Learning lessons from Stuxnet before it's too late

Experts ponder the implications of sophisticated cyberattacks

The Stuxnet cyberattacks may have been directed at Iran, but its repercussions have been felt around the world. The implications of sophisticated and highly targeted attacks on critical government and civilian infrastructure are keeping security experts up at night.

If a Stuxnet type virus or worm attacked the United States, there would be a very different outcome from the attack on Iran, said Kevin Coleman, senior fellow at the Technolytics Institute and Defense Systems Digital Conflict blogger.

Speaking at the Defense Systems Summit on cyber defense in Arlington, Va., Sept. 7, Coleman said that Iran’s information technology infrastructure is government-owned while in the U.S. 85 percent of the infrastructure is privately owned.

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Because Iran's nuclear enrichment resources were concentrated, the government was able to focus on solving the problem, Coleman said. However, this concentration also made its centrifuges more vulnerable to attack. He noted that such a focused response is more difficult for the United States because there are not chains of command and responsibility between the private sector firms controlling critical infrastructure and the government organizations responsible for possible retaliation.

Threats against private sector firms and government organizations range from amateur hackers to advanced persistent threats, said Don Gray, chief security strategist with the Solutionary Engineering and Research Team. Most concerning are “the guys in the middle” of this range, what he referred to as “advanced persistent adversaries.” Such adversaries will pick out an organization for an attack and devote resources to breaching its defenses.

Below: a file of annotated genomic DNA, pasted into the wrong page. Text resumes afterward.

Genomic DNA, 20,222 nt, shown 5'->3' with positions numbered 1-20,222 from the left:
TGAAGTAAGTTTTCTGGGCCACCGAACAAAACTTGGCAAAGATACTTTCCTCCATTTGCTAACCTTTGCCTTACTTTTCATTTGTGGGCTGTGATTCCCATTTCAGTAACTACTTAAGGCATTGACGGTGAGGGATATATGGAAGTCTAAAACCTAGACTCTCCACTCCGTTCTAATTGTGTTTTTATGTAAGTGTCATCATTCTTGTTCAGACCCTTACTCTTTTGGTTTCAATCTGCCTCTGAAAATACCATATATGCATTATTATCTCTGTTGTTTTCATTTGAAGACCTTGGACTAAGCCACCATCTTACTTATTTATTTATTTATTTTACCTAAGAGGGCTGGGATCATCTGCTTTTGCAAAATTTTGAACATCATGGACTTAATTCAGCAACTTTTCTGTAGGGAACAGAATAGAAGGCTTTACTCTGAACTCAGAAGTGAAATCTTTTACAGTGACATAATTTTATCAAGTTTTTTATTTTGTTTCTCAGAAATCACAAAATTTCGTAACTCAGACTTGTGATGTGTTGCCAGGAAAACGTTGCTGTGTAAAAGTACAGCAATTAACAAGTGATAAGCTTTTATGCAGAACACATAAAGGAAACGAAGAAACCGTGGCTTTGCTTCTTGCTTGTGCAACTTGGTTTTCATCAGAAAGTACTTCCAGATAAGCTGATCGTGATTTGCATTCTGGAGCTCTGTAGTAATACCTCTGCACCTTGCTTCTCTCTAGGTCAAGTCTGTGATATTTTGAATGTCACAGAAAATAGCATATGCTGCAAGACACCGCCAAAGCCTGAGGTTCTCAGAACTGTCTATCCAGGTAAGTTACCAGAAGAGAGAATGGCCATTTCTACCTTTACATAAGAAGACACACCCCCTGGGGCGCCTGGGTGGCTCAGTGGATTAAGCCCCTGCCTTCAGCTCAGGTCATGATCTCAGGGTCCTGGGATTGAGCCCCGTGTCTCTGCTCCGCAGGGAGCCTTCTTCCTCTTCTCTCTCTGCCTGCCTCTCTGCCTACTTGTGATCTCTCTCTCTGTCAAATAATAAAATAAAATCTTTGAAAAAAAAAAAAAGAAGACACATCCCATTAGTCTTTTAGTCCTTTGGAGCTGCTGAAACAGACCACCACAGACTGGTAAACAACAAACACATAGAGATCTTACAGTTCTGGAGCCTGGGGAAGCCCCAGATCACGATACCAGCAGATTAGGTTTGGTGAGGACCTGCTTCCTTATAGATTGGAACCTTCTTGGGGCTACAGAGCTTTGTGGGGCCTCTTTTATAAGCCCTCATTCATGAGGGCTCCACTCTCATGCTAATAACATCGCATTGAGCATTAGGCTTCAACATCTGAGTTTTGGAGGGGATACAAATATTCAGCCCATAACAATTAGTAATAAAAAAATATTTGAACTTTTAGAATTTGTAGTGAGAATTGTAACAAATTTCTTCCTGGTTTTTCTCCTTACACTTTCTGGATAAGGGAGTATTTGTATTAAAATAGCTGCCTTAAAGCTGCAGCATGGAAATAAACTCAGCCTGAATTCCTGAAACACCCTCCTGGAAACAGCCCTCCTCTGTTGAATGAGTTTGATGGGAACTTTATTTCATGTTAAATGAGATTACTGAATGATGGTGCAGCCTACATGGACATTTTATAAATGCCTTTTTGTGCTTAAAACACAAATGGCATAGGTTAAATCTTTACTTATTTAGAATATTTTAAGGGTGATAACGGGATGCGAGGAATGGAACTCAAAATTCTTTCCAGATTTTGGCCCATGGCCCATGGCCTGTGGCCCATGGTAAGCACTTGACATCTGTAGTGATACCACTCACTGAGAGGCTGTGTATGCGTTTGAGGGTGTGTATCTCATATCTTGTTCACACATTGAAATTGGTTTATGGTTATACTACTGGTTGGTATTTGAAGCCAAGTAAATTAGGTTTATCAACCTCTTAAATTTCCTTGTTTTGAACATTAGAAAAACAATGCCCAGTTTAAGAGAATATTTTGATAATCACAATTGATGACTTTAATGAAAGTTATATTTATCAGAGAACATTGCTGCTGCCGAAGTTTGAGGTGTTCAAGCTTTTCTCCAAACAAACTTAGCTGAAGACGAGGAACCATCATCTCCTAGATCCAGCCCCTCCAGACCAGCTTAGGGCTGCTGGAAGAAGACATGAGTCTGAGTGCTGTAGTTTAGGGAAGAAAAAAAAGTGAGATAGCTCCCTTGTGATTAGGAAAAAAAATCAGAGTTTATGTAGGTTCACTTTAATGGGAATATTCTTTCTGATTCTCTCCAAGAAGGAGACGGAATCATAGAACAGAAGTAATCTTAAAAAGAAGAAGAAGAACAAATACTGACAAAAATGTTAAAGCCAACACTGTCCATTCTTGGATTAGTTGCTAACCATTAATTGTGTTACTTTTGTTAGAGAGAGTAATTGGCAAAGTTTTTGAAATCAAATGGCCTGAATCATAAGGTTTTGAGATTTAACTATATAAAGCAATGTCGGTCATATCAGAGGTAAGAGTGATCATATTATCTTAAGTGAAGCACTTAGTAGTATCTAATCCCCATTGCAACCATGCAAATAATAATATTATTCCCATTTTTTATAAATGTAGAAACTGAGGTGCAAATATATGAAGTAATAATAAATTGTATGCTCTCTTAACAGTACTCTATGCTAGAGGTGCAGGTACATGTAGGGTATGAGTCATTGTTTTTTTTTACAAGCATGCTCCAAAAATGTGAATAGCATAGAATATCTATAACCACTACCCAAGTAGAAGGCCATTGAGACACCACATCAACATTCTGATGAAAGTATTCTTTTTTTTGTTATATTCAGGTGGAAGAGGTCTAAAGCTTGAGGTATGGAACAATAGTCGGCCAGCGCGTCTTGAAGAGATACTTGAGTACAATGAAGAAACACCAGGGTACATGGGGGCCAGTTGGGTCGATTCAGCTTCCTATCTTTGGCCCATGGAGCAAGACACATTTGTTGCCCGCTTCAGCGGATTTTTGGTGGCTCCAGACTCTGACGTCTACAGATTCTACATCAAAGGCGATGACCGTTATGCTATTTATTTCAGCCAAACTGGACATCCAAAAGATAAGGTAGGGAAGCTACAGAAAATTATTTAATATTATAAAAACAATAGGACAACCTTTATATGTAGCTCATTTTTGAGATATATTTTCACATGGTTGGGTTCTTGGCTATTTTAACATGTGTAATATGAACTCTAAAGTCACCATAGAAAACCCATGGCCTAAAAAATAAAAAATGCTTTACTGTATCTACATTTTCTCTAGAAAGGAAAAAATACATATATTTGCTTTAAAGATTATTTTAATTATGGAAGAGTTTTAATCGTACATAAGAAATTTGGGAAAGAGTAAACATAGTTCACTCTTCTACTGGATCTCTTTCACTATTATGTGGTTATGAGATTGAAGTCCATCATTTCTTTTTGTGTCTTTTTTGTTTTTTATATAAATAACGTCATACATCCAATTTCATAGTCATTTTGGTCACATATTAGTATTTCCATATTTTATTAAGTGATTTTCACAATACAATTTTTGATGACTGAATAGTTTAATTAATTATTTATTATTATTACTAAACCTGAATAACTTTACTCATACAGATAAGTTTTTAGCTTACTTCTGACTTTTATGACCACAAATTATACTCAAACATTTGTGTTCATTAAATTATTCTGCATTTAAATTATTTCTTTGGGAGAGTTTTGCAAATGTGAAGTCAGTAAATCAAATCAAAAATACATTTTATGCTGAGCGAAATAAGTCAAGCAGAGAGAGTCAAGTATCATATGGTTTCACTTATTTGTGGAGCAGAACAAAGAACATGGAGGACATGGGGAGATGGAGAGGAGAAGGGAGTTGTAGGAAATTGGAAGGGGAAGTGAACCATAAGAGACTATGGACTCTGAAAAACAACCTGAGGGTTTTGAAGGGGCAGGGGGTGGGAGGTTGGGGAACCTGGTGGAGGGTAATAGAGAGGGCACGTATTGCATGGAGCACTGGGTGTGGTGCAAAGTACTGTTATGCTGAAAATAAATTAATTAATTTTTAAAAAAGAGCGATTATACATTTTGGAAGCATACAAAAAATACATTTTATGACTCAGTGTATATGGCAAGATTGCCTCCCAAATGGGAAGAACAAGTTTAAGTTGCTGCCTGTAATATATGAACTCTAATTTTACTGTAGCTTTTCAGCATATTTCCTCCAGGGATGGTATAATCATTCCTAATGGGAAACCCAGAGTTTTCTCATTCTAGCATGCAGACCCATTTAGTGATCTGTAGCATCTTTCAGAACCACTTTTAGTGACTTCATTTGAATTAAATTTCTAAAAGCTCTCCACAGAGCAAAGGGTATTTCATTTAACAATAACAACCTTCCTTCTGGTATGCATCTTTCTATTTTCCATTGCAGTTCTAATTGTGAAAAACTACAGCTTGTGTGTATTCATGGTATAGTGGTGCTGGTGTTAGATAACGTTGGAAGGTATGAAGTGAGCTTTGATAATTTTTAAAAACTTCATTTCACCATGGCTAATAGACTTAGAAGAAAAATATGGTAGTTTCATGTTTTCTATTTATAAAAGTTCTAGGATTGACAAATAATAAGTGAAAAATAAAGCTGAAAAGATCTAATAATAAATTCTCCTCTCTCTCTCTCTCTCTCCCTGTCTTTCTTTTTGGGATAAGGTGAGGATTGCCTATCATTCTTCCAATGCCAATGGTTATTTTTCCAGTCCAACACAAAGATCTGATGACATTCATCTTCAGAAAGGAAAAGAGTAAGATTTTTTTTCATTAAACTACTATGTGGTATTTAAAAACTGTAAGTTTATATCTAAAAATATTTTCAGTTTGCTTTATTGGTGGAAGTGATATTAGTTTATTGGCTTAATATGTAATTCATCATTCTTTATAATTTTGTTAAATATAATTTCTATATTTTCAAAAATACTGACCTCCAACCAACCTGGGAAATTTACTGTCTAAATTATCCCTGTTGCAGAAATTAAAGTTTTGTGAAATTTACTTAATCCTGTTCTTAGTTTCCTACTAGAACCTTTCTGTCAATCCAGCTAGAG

Gray noted that commercial firms, compared to government organizations, don’t have a very good record of defending their networks. Private firms are collecting large amounts of data into data storage systems for data mining purposes. Such concentrations of information present tempting targets for attacks. “The problem they have to solve has grown so greatly over the past 10 years that I don’t think they can keep up with it,” he said.

Another area of concern is the move to cloud-computing services in the federal government. Gray noted that cloud services present challenges and potential advantages. Although cloud-based systems represent an opportunity to reduce operating costs and improve security, they also depend on industry developing new standards and controls for cloud computing.

Cyber warfare, like conventional warfare, has its own objectives, said James Howe, vice president for threats, technology and future requirements with Vision Centric. He noted that cyber warfare must be integrated into conventional warfare. However, it is entirely possible to wage a cyber war campaign completely independent of direct military action, he said.

Cyberspace capabilities are also causing a diffusion of power. Small nations, such as Israel, are now aspiring to be global superpowers through cyber warfare. Both the diffusion of potential adversaries and their capabilities are cause for concern, Howe warned.

He noted that cyber weapons, such as Stuxnet, can be tailored for specific attacks, making it possible for nations to develop a variety of cyber weapons for different types of effects to match specific strategies and objectives.

As an example of a potential target for a critical infrastructure attack, Howe noted that there are 10,000 power plants in the United States, but only 500 of those plants provide 85 percent of the nation’s power.

About the Author

Henry Kenyon is a contributing writer for Defense Systems.

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